During an update meeting with the customer care team (CC team), we discussed that there was congestion at one of the Chinese ports. We wanted to notify our customers about this (only if it impacts them) but didn’t want to bombard them with emails…they have enough of those! So, I reach out to our integration genius to see if there is a smarter way to keep our customers informed. A mere 2 hours later, he has a solution that can reach customers and can be implemented that same day!

It’s only a test, and maybe it doesn’t work, but from idea to implementation we’re able to move lightning fast!

Quote from customer:

“I’ve just done our first container booking on Twill :-). It was really easy and Twill team support is really fast, Alex has been very helpful. Overall fab experience :-). Thanks for showing it to us.”


What our customer care teams want
Simplicity and to feel important. No, it’s not a typo. It’s the same. To be able to deliver simplicity to customers, it has to be simple for the customer care team…and we need to make sure their voices are heard. Yes, louder than my voice, and louder than even our CEO’s voice. We create our tools and processes with the actual CC team who are using them. And when the CC team suggests something new that would make their life even easier…we build that. I’m not saying we’re there yet, but in our start-up, we’re removing the red tape, the lengthy processes, and simply spending our time and energy on just making it simple. Have I said “simple” too many times? Again, not a typo.

Quote from customer care team member:

“The difference is that we give the customer more of a voice in the development of Twill. By doing so, and asking for feedback on a regular basis, we are incorporating our customer’s ideas with our own to create a platform that works for everyone, rather than just relying on our own ideas.”

-Alex Archer, Customer Care in UK

From the people who talk to our customers every day to the people who create the tech solutions, we have a direct link that ensures no bureaucracy stands in the way of a good (or bad) idea. For me, this is the fun I can have here. Trying out solutions, testing out new ideas. Some are brilliant and we celebrate. Some are downright failures and we laugh at our mistakes and work late to fix them. But all ideas get heard, and most importantly, all our customers get heard.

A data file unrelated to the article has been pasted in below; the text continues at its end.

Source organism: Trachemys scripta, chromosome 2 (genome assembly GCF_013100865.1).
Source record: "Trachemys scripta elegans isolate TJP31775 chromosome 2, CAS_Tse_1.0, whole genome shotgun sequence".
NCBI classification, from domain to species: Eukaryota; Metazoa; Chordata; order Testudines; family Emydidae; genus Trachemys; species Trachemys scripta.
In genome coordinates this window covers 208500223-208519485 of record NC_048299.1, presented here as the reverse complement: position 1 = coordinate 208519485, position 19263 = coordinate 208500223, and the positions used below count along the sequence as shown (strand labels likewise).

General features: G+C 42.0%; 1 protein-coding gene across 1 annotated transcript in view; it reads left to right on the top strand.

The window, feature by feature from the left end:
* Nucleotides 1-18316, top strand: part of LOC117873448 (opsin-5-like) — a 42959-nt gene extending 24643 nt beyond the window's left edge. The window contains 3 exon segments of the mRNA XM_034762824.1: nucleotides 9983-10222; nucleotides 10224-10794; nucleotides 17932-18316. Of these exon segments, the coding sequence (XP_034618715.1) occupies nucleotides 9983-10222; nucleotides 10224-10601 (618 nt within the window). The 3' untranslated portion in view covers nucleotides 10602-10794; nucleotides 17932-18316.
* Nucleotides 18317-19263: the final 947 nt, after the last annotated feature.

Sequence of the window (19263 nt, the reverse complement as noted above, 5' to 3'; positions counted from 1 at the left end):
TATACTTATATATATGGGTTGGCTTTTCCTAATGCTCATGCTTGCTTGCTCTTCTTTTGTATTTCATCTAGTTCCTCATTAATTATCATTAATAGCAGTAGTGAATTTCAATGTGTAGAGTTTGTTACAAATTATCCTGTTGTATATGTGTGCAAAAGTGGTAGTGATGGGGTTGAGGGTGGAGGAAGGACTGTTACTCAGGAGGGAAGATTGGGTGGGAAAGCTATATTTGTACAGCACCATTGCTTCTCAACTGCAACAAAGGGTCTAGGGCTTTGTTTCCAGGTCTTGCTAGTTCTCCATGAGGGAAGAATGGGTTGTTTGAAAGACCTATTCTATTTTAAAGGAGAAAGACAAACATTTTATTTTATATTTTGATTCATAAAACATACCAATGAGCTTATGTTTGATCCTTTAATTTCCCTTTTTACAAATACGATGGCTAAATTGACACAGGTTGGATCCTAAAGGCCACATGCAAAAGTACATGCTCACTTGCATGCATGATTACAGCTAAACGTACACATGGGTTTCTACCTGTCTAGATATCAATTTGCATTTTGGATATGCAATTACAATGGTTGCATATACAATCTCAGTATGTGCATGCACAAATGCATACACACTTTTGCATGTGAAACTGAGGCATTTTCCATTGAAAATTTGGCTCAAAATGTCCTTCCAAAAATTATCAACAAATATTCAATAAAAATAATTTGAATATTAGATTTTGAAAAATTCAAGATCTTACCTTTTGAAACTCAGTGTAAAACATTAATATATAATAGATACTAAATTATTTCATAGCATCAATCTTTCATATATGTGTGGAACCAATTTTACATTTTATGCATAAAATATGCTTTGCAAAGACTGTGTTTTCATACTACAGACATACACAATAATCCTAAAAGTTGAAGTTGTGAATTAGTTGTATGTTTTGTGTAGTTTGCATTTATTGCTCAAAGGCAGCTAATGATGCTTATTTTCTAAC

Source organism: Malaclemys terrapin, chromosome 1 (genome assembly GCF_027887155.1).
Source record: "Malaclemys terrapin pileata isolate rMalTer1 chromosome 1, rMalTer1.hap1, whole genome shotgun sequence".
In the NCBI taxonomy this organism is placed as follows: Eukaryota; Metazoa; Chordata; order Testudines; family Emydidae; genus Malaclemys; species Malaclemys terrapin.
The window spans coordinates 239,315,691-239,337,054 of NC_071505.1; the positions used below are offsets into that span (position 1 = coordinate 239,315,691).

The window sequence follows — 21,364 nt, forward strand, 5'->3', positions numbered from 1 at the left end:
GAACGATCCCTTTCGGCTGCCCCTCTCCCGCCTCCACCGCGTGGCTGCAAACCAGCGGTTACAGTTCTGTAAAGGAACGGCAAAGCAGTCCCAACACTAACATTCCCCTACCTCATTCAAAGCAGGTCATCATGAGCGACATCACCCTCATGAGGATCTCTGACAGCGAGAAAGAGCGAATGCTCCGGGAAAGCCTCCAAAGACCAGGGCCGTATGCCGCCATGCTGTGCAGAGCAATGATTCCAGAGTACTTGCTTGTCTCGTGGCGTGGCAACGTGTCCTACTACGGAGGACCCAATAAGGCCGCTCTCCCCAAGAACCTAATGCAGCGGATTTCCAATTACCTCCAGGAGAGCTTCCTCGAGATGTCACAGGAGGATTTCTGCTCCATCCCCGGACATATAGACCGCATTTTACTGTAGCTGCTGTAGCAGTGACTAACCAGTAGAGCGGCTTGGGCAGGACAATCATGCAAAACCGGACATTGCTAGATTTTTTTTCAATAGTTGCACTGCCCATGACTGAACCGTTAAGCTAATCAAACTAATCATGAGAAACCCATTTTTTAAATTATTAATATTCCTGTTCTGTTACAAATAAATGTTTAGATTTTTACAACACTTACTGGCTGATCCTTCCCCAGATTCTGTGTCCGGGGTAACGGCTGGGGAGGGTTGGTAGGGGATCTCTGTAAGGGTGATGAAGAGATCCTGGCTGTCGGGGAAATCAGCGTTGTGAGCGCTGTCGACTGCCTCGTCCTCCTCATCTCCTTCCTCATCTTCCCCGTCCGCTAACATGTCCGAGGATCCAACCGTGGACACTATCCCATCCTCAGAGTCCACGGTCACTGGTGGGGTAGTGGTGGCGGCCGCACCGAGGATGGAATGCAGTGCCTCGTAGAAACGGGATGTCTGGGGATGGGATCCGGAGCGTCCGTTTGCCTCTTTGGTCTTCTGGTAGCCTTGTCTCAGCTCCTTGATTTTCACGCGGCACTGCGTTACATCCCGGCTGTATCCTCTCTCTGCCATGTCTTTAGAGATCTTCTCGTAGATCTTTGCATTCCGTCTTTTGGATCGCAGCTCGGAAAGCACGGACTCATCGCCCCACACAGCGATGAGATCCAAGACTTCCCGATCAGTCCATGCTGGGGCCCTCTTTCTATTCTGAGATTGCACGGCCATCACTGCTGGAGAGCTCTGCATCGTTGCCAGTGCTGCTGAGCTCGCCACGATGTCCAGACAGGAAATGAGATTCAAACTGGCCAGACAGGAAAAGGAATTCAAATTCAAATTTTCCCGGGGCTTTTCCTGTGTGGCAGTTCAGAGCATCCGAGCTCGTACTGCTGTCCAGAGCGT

Every day is today

October 26, 2017 – It’s been roughly a year since my first day here at Twill. I like to look at it as a journey of 365 individual days; opportunities to make today, and every day, more valuable than yesterday.

At the beginning of this journey back in November 2016, my mind and my heart were fully occupied by one big question: how do you develop a culture? Is that even possible? How do you twill that unique binding fabric that shapes how we talk and walk as Twillers?

Culture lives and shifts and changes in response to the actions we take and the decisions we make each day. Well, by now I have the answer to those questions, but you’ll have to wait until my next blog post to find out!

In her book Daring Greatly, Dr. Brené Brown says: “If we want to reignite innovation and passion, we have to rehumanize work. When shame becomes management style, engagement dies. When failure is not an option we can forget about learning, creativity and innovation.”

I would add that an essential component to ‘rehumanize’ work is trust. Trust is the foundation for an organization to grow, where an organization is understood as a network of people rather than a conglomerate of layers and operational models. We build trust by showing vulnerability, Dr. Brown says. By sharing and being open about our wants and desires, as well as our inevitable stumbles and failures, and by getting into the practice of doing this regularly, we can build trust over time.

At Twill, we understand that feedback is a mechanism of trust building. We make a point to share feedback consistently, and follow a model to enable us to do this effectively. We also make sure we celebrate what we’ve learnt when we l review the week during our Thursday ‘Nomination’ sessions.

Failing fast is another way of building trust. Quite the dichotomy, I know, but the key word here is ‘fast’. There is safety in risk-taking when it’s done in incremental steps and fast loops. This should happen with the right structures in place – firstly to ensure we learn from our failures, and secondly to ensure that we limit the possibility of any such failure having an impact on our customers. This creates a psychologically safe space where learning, rather than blame, is the focus.

And finally, in my view, the ultimate proof of trust is having the courage to enter the ‘arena’ every day, focused on your purpose. In my case, that is to lead from the heart and create the organization I want to work for. And while I’m aware that, in Dr. Brown’s words “there really is no effort without error and shortcoming”, I feel fortunate to live my dream and learn every day.

So, accept the challenge to make every day matter. With every new day you are granted a chance to do better, to take new risks, and to learn from failure. After all, this is how we at Twill make shipping simple, every single day.

– Ramona Sandu, Head of People.